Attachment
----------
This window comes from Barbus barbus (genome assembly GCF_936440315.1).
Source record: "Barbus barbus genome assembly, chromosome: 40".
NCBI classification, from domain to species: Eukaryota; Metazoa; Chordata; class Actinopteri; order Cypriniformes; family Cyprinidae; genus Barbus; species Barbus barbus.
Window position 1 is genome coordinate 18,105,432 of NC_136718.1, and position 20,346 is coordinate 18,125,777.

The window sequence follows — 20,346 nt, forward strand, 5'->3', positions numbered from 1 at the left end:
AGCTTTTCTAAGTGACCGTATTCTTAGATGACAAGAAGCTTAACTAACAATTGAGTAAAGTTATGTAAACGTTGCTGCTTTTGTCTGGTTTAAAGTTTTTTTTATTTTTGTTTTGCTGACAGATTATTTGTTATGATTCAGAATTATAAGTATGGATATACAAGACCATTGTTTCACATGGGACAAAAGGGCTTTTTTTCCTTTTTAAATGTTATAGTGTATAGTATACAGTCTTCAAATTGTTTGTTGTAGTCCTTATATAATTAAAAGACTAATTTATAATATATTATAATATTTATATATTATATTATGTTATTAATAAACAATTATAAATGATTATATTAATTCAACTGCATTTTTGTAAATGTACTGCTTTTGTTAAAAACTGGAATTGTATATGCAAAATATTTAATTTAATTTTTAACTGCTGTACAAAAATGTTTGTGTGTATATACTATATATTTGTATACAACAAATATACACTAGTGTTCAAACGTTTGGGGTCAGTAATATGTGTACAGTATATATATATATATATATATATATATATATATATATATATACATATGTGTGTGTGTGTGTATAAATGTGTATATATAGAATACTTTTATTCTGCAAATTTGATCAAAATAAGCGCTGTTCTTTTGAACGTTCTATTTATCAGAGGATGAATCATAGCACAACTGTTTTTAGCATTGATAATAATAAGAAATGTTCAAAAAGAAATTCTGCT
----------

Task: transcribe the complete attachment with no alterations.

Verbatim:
This window comes from Barbus barbus (genome assembly GCF_936440315.1).
Source record: "Barbus barbus genome assembly, chromosome: 40".
NCBI classification, from domain to species: Eukaryota; Metazoa; Chordata; class Actinopteri; order Cypriniformes; family Cyprinidae; genus Barbus; species Barbus barbus.
Window position 1 is genome coordinate 18,105,432 of NC_136718.1, and position 20,346 is coordinate 18,125,777.

The window sequence follows — 20,346 nt, forward strand, 5'->3', positions numbered from 1 at the left end:
AGCTTTTCTAAGTGACCGTATTCTTAGATGACAAGAAGCTTAACTAACAATTGAGTAAAGTTATGTAAACGTTGCTGCTTTTGTCTGGTTTAAAGTTTTTTTTATTTTTGTTTTGCTGACAGATTATTTGTTATGATTCAGAATTATAAGTATGGATATACAAGACCATTGTTTCACATGGGACAAAAGGGCTTTTTTTCCTTTTTAAATGTTATAGTGTATAGTATACAGTCTTCAAATTGTTTGTTGTAGTCCTTATATAATTAAAAGACTAATTTATAATATATTATAATATTTATATATTATATTATGTTATTAATAAACAATTATAAATGATTATATTAATTCAACTGCATTTTTGTAAATGTACTGCTTTTGTTAAAAACTGGAATTGTATATGCAAAATATTTAATTTAATTTTTAACTGCTGTACAAAAATGTTTGTGTGTATATACTATATATTTGTATACAACAAATATACACTAGTGTTCAAACGTTTGGGGTCAGTAATATGTGTACAGTATATATATATATATATATATATATATATATATATATATATACATATGTGTGTGTGTGTGTATAAATGTGTATATATAGAATACTTTTATTCTGCAAATTTGATCAAAATAAGCGCTGTTCTTTTGAACGTTCTATTTATCAGAGGATGAATCATAGCACAACTGTTTTTAGCATTGATAATAATAAGAAATGTTCAAAAAGAAATTCTGCT